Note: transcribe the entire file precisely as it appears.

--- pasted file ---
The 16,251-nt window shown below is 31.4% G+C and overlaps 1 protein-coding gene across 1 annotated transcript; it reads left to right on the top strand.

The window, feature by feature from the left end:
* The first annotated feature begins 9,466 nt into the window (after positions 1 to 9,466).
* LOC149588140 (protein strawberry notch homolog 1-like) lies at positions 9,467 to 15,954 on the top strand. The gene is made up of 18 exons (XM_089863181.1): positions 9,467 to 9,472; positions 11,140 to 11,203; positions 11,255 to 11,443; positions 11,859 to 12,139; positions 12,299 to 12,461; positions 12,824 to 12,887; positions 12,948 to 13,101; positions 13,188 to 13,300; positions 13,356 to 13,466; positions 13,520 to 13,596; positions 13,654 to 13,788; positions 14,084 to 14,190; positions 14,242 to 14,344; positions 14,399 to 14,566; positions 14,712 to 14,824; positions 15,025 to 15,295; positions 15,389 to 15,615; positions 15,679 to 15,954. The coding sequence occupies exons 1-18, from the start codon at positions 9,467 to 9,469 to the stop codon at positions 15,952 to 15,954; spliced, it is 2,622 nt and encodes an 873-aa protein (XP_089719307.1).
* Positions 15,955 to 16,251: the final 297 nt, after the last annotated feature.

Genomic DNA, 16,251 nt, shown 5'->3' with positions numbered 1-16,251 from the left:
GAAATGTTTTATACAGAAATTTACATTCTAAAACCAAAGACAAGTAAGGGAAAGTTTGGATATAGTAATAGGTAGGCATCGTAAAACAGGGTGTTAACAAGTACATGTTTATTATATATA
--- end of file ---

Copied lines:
The 16,251-nt window shown below is 31.4% G+C and overlaps 1 protein-coding gene across 1 annotated transcript; it reads left to right on the top strand.

The window, feature by feature from the left end:
* The first annotated feature begins 9,466 nt into the window (after positions 1 to 9,466).
* LOC149588140 (protein strawberry notch homolog 1-like) lies at positions 9,467 to 15,954 on the top strand. The gene is made up of 18 exons (XM_089863181.1): positions 9,467 to 9,472; positions 11,140 to 11,203; positions 11,255 to 11,443; positions 11,859 to 12,139; positions 12,299 to 12,461; positions 12,824 to 12,887; positions 12,948 to 13,101; positions 13,188 to 13,300; positions 13,356 to 13,466; positions 13,520 to 13,596; positions 13,654 to 13,788; positions 14,084 to 14,190; positions 14,242 to 14,344; positions 14,399 to 14,566; positions 14,712 to 14,824; positions 15,025 to 15,295; positions 15,389 to 15,615; positions 15,679 to 15,954. The coding sequence occupies exons 1-18, from the start codon at positions 9,467 to 9,469 to the stop codon at positions 15,952 to 15,954; spliced, it is 2,622 nt and encodes an 873-aa protein (XP_089719307.1).
* Positions 15,955 to 16,251: the final 297 nt, after the last annotated feature.

Genomic DNA, 16,251 nt, shown 5'->3' with positions numbered 1-16,251 from the left:
GAAATGTTTTATACAGAAATTTACATTCTAAAACCAAAGACAAGTAAGGGAAAGTTTGGATATAGTAATAGGTAGGCATCGTAAAACAGGGTGTTAACAAGTACATGTTTATTATATATA